During the introductions at IndieWeb Summit, Malcolm Blaney showed his site Unicyclic, which is set up as an IndieWeb reader. He has an overview page of recent IndieWeb related postings. To have your own postings incorporated, you need to follow his IndieWeb page and send it a WebMention. Upon receiving the WebMention it will look for a feed to follow on your own site. That sounded like a fun thing to try.

Just shared at the opening of IndieWeb Summit in Portland, some very interesting statistics about the use of Brid.gy.

Brid.gy is a service that lets you connect both ways to various silos and social media platforms. I for instance use it to post to Twitter from here, and provide back Twitter’s interaction to my own site.

What stands out is that there is linear steady growth. Also the closing down of Facebook’s API and the closing of Google Plus are nicely visible as ‘saw tooths’ in the graphs.

Bookmarked Bridgy stats update by Ryan BarrettRyan Barrett

Bridgy stats time!
Looking at the graphs, the elephant in the room is clearly the Facebook shutdown. It was Bridgy’s second largest silo, numbering 1477 users when we wer…

Frank Meeuwsen pointed me to this article by David Yates, which contains explanations of IndieWeb components and their purposes, for less tech-oriented people. It concludes that, yes IndieWeb has a wide range of cool features, that let you use the Web itself as social medium, but that implementing them requires tech skills. It works very well for online interaction, “but the only people you interact with are other programmers who’ve also managed to implement all this stuff.

Which is a good reminder to self. I’m not one of those ‘other programmers’, though I can keep up with tech oriented conversation. Which makes me a bit of a boundary spanner, between the techies and the less tech oriented. Given Peter’s notion of having an obligation to explain, I already had half baked plans to start writing a few explainers. While reading this blogpost by David Yates I had some additional ideas of what that should/shouldn’t look like. And that it should be in both Dutch and English. So thank you David for the nudge.

Meanwhile, I have E as an in-house ‘tester’ to see if my explanations work, and if I understand things correctly myself, while we are indiewebyfying her websites.

Read Untangling the IndieWeb by David Yates

I’ve been peripherally aware of the IndieWeb movement for a few years now – mostly because they seem to like RSS almost as much as I do – but I’ve only recently dug into it. In a nutshell, IndieWeb is about using the World Wide Web itself as a social network, through a set of open standards …

Private posts is something I’d like to have too. In WP it is possible, by having posts you need a login for. Finding a way to smooth that, which doesn’t require me to have other people having an account here, would be great. Automating IndieAuth access looks like a viable path.

However, private posts is just a first step in my mind. On my wish list is a deeper form of allowing selective publishing: private elements in otherwise public postings. Where one site visitor might read ‘my daughter’, friend might read her name. Where other read ‘a client’, colleagues would read the organisation’s name. Building a smooth spectrum from fully public to fully private. Along the lines of how we in conversations also continuously switch between different degrees of disclosure, and not just between conversations.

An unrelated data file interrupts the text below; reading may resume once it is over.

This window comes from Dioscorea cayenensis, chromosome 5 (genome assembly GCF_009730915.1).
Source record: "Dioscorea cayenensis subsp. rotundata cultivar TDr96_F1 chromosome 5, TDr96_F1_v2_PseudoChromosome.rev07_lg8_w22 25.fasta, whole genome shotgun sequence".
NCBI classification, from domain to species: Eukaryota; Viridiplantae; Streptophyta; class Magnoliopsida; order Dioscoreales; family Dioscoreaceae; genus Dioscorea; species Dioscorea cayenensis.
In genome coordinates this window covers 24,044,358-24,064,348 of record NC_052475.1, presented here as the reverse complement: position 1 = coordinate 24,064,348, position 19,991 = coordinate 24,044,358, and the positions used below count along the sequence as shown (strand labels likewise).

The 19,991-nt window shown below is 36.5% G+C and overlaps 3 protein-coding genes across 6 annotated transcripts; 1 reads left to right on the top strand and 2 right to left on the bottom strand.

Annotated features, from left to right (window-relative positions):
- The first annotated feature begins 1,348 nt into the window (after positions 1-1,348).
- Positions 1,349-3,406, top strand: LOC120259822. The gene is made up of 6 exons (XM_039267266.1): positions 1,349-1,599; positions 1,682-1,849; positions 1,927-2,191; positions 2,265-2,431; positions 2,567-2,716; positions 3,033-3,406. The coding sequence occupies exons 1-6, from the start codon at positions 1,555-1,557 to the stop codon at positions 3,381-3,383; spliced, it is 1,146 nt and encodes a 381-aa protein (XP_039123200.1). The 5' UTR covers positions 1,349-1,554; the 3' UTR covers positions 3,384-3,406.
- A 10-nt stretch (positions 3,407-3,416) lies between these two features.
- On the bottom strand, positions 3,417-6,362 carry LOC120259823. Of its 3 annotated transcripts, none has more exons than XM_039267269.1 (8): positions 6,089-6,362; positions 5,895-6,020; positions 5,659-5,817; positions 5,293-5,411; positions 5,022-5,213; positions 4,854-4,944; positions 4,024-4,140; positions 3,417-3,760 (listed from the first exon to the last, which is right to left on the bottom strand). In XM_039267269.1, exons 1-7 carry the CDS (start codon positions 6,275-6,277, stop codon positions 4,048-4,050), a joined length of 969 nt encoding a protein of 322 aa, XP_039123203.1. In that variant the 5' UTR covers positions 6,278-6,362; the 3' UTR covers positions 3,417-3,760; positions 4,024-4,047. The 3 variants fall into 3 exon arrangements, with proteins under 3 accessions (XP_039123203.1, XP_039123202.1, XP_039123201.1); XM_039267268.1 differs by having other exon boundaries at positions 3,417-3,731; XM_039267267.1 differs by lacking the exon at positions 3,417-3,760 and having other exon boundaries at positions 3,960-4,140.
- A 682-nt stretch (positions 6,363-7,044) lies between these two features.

Read Private posts: the move of the checkins by Sebastiaan AndewegSebastiaan Andeweg

Recently, the call for private posts became louder again. Aaron Parecki is trying to get a group of people together to exchange private posts between Readers. I would like to be one of them…

Backfeed is an important element in breaking out of silos like Twitter, Facebook, and others. Backfeed means if I post something from my site to e.g. Twitter, that the responses to it (likes, answers) also become visible on my site. So that when those silos inevitably go away and get replaced, my interactions are still available on my own site and available in my own database. Ryan Barrett of the valuable backfeed service Bridgy writes about the difficulties of creating backfeed (with lots of things to figure out for each additional silo), and wonders about making backfeed possible without additional or separate code. Sort of how IFTTT allows you to create your own recipes to let various applications you use talk to each other.

An example of backfeed in action:

I posted this article on ‘slow AI’ on my website, and had Brid.gy automatically post it to my Twitter account.

the tweet, notice the repost and likes.

On Twitter people responded, with a repost and 2 likes.
Which Brid.gy sends back to my site, so I can show it underneath the original article:

the article showing the repost and likes as well

Through this, I can use Twitter to reach people and interact with them, without actually going to Twitter myself. I post on my site, it gets automatically sent to Twitter in the background, where people respond, which I see directly on my own site as incoming reactions. A full conversation on Twitter can be done completely on my own site this way. When Twitter dies, which it will, they will take all their data with them and all conversations will be lost. Yet, my Twitter interactions through my blog will remain available to me. Losing conversations isn’t necessarily a bad thing, but I’d rather decide myself which conversations to keep and which to remove, than let some third party or outside event be the judge of that.

Backfeed is an emerging key bit of internet plumbing, much like RSS already is for a long time. Making that plumbing easier will be of tremendous use.